The incessant drone of the motorcycle under me becomes distant as my mind creates images from the words of an elderly woman in the camp I just visited. “The Devil is on the loose in Haiti. He turns into a dog, a pig or a hen, to move unnoticed in the camps and devour life. Last night he appeared as a dog and took the life of a child.” In the camp everyone knows and speaks of the death, and the strange disappearance of the boy’s mother.

Every form that I have ever imagined devilish beings to take are banished from my mind when this Devil appears. He has become a 7-day diarrhea that “devoured” the life of the child. Is it easier to explain death in the hands of a demon instead of looking around and thinking that it might have been the lack of water, hygiene and food that snatched the life?

A Haitian man takes a bath on a destroyed street at Port-au-Prince February 14, 2010. REUTERS/Ivan Alvarado

The destitution of the Haitian people hits me everywhere I turn. In none of the camps I visited is there a face that doesn’t show the mark of poverty. “The city looks like it was bombed,” says the security expert who accompanies me daily. There is no building, house or street that doesn’t show the effects of nature’s strength. They really were bombed – bombarded by political violence, illiteracy, unemployment, AIDS and extreme poverty. The quake did nothing more than expose to the world the indigence of an entire nation.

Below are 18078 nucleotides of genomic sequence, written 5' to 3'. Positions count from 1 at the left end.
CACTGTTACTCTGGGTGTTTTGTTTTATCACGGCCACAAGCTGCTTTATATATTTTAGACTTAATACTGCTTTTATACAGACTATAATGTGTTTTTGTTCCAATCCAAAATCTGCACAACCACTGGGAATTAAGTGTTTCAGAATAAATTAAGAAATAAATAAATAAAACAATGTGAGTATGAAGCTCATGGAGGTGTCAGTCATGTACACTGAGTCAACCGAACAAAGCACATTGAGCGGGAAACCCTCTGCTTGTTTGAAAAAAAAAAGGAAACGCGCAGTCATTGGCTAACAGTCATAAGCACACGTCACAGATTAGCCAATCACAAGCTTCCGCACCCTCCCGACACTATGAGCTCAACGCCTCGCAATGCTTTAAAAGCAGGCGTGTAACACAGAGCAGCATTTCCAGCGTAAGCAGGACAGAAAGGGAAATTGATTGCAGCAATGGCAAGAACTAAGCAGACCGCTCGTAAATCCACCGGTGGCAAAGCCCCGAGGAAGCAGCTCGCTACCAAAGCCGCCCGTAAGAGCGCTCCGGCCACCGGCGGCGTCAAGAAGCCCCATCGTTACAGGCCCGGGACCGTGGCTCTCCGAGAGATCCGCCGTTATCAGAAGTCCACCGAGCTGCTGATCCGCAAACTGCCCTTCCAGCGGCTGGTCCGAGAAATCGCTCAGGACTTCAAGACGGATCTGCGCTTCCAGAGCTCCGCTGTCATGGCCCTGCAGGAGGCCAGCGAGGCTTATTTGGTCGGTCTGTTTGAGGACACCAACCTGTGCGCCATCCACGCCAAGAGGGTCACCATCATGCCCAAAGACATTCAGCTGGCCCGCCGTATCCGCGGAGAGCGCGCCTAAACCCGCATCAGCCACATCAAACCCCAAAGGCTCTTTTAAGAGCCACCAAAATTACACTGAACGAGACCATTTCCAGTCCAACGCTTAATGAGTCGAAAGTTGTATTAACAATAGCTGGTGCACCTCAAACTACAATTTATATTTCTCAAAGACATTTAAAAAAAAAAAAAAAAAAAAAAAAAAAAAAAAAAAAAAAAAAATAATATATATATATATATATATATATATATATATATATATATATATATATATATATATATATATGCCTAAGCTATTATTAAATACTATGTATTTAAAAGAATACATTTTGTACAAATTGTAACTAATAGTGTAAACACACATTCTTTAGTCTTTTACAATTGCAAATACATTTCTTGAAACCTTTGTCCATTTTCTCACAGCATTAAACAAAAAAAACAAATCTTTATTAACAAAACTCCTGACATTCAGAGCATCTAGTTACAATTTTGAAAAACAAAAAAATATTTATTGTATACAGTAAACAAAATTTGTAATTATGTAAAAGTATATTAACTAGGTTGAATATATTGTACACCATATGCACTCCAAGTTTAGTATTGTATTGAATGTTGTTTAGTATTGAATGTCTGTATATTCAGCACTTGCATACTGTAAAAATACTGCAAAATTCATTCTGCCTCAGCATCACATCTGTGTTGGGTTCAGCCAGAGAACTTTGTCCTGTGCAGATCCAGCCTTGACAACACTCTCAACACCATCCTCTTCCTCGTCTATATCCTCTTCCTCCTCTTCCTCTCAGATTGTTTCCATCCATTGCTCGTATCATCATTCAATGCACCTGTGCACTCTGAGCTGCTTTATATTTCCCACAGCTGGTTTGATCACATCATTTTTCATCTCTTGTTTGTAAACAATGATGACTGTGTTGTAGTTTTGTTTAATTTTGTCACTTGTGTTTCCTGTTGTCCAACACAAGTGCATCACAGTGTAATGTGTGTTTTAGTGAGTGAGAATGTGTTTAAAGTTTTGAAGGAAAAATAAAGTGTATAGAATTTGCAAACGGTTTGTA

Survivors of Haiti's earthquake walk along a dump near downtown Port-au-Prince February 9, 2010. The 7.0 magnitude quake which struck Haiti on Jan. 12 is estimated to have killed up to 200,000 people. REUTERS/Ivan Alvarado

The three-day-long Mass held to remember the earthquake’s first month moves me in every way. Without realizing it I find myself swaying to the rhythm of the music sung by the throng of mourners dressed in white. The innocent faces of children contrast brutally with the cold stares of looters on Route National #1, the scene of the most dramatic images of the disaster.

Earthquake survivors raise their arms as they pray in commemoration of the January 12 earthquake in downtown Port-au-Prince February 12, 2010. REUTERS/Ivan Alvarado

In front of the ruins of the Government Palace the plastic sheeting and cloth are slowly being replaced by brick and wood. Probably in a matter of months these camps will become shanty towns built from quake debris turned back into walls and roofs. The debris already has a recognized value.